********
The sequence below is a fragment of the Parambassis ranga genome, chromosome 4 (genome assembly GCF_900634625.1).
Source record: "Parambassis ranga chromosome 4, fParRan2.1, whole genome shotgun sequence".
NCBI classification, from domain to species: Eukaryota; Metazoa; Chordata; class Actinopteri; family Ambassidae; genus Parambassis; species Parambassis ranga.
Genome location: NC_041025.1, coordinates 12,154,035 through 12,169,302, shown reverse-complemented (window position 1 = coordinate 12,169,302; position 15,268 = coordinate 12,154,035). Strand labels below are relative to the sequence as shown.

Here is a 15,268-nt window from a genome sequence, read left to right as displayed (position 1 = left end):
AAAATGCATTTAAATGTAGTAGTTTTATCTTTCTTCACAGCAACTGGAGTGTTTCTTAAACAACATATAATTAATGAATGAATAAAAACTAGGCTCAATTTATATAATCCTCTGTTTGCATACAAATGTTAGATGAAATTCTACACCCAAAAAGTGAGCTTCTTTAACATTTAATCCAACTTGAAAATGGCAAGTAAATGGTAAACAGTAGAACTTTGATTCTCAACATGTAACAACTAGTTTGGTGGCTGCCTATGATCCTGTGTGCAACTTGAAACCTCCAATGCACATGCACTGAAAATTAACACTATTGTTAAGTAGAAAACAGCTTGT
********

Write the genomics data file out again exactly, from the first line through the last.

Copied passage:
The sequence below is a fragment of the Parambassis ranga genome, chromosome 4 (genome assembly GCF_900634625.1).
Source record: "Parambassis ranga chromosome 4, fParRan2.1, whole genome shotgun sequence".
NCBI classification, from domain to species: Eukaryota; Metazoa; Chordata; class Actinopteri; family Ambassidae; genus Parambassis; species Parambassis ranga.
Genome location: NC_041025.1, coordinates 12,154,035 through 12,169,302, shown reverse-complemented (window position 1 = coordinate 12,169,302; position 15,268 = coordinate 12,154,035). Strand labels below are relative to the sequence as shown.

Here is a 15,268-nt window from a genome sequence, read left to right as displayed (position 1 = left end):
AAAATGCATTTAAATGTAGTAGTTTTATCTTTCTTCACAGCAACTGGAGTGTTTCTTAAACAACATATAATTAATGAATGAATAAAAACTAGGCTCAATTTATATAATCCTCTGTTTGCATACAAATGTTAGATGAAATTCTACACCCAAAAAGTGAGCTTCTTTAACATTTAATCCAACTTGAAAATGGCAAGTAAATGGTAAACAGTAGAACTTTGATTCTCAACATGTAACAACTAGTTTGGTGGCTGCCTATGATCCTGTGTGCAACTTGAAACCTCCAATGCACATGCACTGAAAATTAACACTATTGTTAAGTAGAAAACAGCTTGT